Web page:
Home ownership and Indigenous Australians Report on Home ownership and Indigenous Australians (PDF, 270kb) is a report by ANZ into how the bank can best help more Indigenous Australians buy a home. In Australia, home ownership by Indigenous people is low, both compared to non-Indigenous Australians and Indigenous peoples in other developed countries. Our key findings from research and consultation with over 400 people are that we should: focus on Indigenous home ownership principally because of the potential business opportunity in an under-served market use existing products, with tailored marketing and distribution models to better serve Indigenous customers do much more to welcome and better understand and respond to the needs of Indigenous customers Given the structural issues inhibiting home ownership in remote areas of Australia, ANZ was encouraged to, in the near term, promote home ownership in urban and regional areas. Read a summary of the report (PDF, 53kb) Find out more about Home ownership and Indigenous Australians: Key Findings What ANZ will do Why did we conduct this research? Who we consulted with Case study- Port Augusta Key Findings There is an under-serviced market Our key finding from research and consultation with over 400 people is that we should focus on Indigenous home ownership principally because of the potential business opportunity in an under- served market, within the context of our broad corporate responsibility. Home ownership is as strong an aspiration for Indigenous Australians as it is for other Australians. We found the more sustainable response to this need would be to use our existing products and tailor our marketing and distribution of these products to better assist Indigenous consumers. ANZ was encouraged to promote home ownership in urban and regional areas where there is reliable housing supply, employment opportunities, economic and social infrastructure and accessible banking services. The barriers to home ownership in remote and very remote communities are more significant and financial service providers should continue to work with communities, government and other stakeholders to better understand and address these barriers in the longer term. We can improve the way we serve Indigenous Australians Many Indigenous Australians in urban and regional areas meet bank lending criteria but may not consider home ownership due to preconceptions of not receiving approval for a loan or fear of not being welcomed or understood. Banks may inadvertently discourage approaches by Indigenous customers by applying standard customer and credit processes unsuited to personal circumstances. We should therefore focus our efforts on behavioural change. This includes developing a closer understanding of Indigenous customer needs, better tailored customer communications and a greater awareness of Indigenous culture and experience. Our current work in this area is heading in the right direction We have started on this work: our Indigenous employment targets will help us become more representative and understanding of the communities we service, particularly in regional areas; we are equipping our staff with the knowledge and skills they need to better serve Indigenous customers through cultural awareness training; and we are continuing to work in partnership with communities and government to develop and deliver financial literacy programs to Indigenous Australians. Find out more about Home ownership and Indigenous Australians: Home ownership and Indigenous Australians What ANZ will do Why did we conduct this research? Who we consulted with Case study- Port Augusta What ANZ will do We identify in our Report (PDF, 270kb) five things we can work on immediately to improve the rate of home ownership among Indigenous Australians: 1. Improve our interactions with Indigenous customers We will build into our business processes the means to better welcome, understand and meet the needs of Indigenous customers. This includes making available to our staff cultural awareness programs that result in more effective and efficient interactions with Indigenous customers. We will also continue recruiting more Indigenous staff so that we are more representative of the communities we serve. 2. Facilitate more home loans and extend full service banking ANZ will actively seek relationships with existing specialist providers of Indigenous home loans to: accept referrals from existing providers of home loans of customers who are looking to move their loan to a mainstream institution establish full service banking relationships for Indigenous customers of existing providers when they transition to mainstream banking. This will be achieved through tailored service to offer a greater variety of products such as saving and investments, insurance and business products We will also participate and support Indigenous Business Australia to help customers wishing to refinance, invest or seek business finance. 3. Help improve the capacity of Indigenous customers ANZ will offer a dedicated financial literacy module on home ownership through our MoneyBusiness and MoneyMinded financial literacy programs. We will also make available in branches a simple step-by-step guide to Indigenous home ownership with information on borrowing funds and buying and maintaining a home. 4. Work with employers of Indigenous people We will work with employers of large numbers of Indigenous people – such as in the mining industry - to provide opportunities to improve employees’ financial literacy and access to banking services. 5. Continue learning ANZ will continue to seek new information and solutions on the topic of Indigenous home ownership through our involvement in industry and community forums such as the Indigenous Financial Services Network (IFSN) Read a summary of the report (PDF, 270kb) We will report on our progress against these actions, through our regular stakeholder bulletin and our interim and annual Corporate Responsibility Reports. Find out more about Home ownership and Indigenous Australians: Home ownership and Indigenous Australians Key Findings Why did we conduct this research? Who we consulted with Case study- Port Augusta Why did we conduct this research? The rate of Indigenous home ownership in Australia (36%) is low relative to non-Indigenous Australians (71%) and also when compared to Indigenous peoples in other developed countries. Home ownership has been linked to various social and community benefits and many experts have recognised its importance in improving the lives of Indigenous Australians. Home owners are more likely to contribute to local community organisations, work together to solve local problems and see their children stay at school longer. ANZ is one of the largest mortgage providers in Australia and assists hundreds of Australians achieve home ownership everyday. Our commitment to improving the rate of Indigenous home ownership is one step toward better understanding and meeting the needs of all of our customers, including Indigenous Australians. Find out more about Home ownership and Indigenous Australians: Home ownership and Indigenous Australians Key Findings What ANZ will do Who we consulted with Case study- Port Augusta Who we consulted with ANZ consulted with over 400 people in 2007 to seek views about how we can best help improve the level of home ownership by Indigenous Australians. Read the Discussion Paper. Report on Home ownership and Indigenous Australians (PDF, 270kb) is the result of this consultation and research into the relevant issues and experience here and in other countries. It analyses the feedback we received from Indigenous people, community groups, housing groups, financial services providers, ANZ people and government agencies. It also sets out ANZ’s proposed actions in response. Find out more about Home ownership and Indigenous Australians: Home ownership and Indigenous Australians Key Findings What ANZ will do Why did we conduct this research? Case study- Port Augusta Case study – Port Augusta ANZ’s branch in Port Augusta in South Australia is an example of how employing staff that is representative of the community can help break down some of the intimidation felt by Indigenous people towards banks. In July 2007, ANZ became the first bank in 50 years to open a new branch in Port Augusta, a busy regional centre which is home to 14,000 people, 18 percent of whom are Indigenous Australians mainly from the Bungarla nation. An important part of making any new branch work is understanding and responding to the needs of all potential customers. In the case of Port Augusta, that includes the town’s substantial Indigenous population. “From the outset we knew that if we were to be successful in Port Augusta, we had to engage our local Indigenous people in everything we were planning,” said ANZ’s Regional Manager Adam Moss. “In particular, we were especially keen on listening and understanding views on existing banking services.” Feedback from local focus groups told us our success in the area depends heavily on whether Indigenous residents feel comfortable and confident banking with ANZ. One way to do this was to ensure there was the right mix of Indigenous representation behind the branch counter. Two of the branch’s eight staff were recruited from the local Indigenous community, and this simple step has helped attract Indigenous customers. Indigenous staff have also helped to informally coach colleagues to better meet the needs of Indigenous customers. Service consultants Talisha Brown and Chez Reschke have shared the importance of communicating clearly through positive inclusive language, the use of story telling, “doing what you say” and recognising the central role family plays for Indigenous people. Talisha said: “My family and friends are proud that ANZ seems to really value our community and place in Port Augusta. Being in this role has given me the opportunity to gain confidence and to encourage Indigenous and non-Indigenous youth to feel more confident in the work industry.” Read more about the Port Augusta branch in the full Indigenous Home Ownership Report (PDF, 270kb). Find out more about Home ownership and Indigenous Australians: Home ownership and Indigenous Australians Key Findings What will ANZ do Why did we conduct this research? Who we consulted with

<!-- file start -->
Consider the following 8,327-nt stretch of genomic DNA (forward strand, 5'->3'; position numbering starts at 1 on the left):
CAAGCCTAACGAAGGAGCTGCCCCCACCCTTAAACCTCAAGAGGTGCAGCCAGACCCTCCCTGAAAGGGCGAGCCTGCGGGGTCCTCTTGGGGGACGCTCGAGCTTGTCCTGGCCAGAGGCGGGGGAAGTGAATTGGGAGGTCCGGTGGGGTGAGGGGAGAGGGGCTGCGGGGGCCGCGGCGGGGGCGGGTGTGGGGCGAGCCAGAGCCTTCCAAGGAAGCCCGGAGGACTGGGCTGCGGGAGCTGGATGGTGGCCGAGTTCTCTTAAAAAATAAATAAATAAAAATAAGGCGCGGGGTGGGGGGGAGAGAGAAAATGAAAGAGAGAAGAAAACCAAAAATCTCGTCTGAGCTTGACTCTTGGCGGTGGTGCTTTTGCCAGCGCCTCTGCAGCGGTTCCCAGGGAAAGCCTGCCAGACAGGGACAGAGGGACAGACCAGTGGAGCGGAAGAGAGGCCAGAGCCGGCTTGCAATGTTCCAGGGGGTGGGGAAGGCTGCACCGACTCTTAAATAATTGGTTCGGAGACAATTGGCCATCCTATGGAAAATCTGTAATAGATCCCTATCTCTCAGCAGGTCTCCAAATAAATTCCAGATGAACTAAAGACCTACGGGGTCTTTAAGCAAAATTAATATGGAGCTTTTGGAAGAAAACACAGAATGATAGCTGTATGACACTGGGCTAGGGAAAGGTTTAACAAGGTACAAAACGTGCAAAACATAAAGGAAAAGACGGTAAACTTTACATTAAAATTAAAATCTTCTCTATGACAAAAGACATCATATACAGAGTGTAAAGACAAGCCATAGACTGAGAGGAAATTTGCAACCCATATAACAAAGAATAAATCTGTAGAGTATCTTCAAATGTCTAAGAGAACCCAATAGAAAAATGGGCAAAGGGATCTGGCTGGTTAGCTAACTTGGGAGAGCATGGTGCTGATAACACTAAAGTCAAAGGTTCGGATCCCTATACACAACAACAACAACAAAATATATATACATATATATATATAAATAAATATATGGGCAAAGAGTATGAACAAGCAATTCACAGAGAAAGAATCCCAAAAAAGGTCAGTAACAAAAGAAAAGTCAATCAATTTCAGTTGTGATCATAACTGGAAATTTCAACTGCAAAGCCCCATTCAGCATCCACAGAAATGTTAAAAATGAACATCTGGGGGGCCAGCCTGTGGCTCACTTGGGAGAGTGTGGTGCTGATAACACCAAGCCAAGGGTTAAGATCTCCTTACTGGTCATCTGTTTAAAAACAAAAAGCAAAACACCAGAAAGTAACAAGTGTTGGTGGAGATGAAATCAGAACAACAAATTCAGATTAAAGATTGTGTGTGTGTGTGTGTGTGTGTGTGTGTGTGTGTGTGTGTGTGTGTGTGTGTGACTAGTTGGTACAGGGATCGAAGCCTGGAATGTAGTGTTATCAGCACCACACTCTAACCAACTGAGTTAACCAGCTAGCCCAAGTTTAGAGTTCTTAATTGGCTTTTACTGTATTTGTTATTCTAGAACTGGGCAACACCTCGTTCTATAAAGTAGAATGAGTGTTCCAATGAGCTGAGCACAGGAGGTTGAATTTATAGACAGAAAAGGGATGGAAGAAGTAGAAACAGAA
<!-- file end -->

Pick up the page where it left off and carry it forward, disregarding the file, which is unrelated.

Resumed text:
"ANZ Indigenous Home Ownership"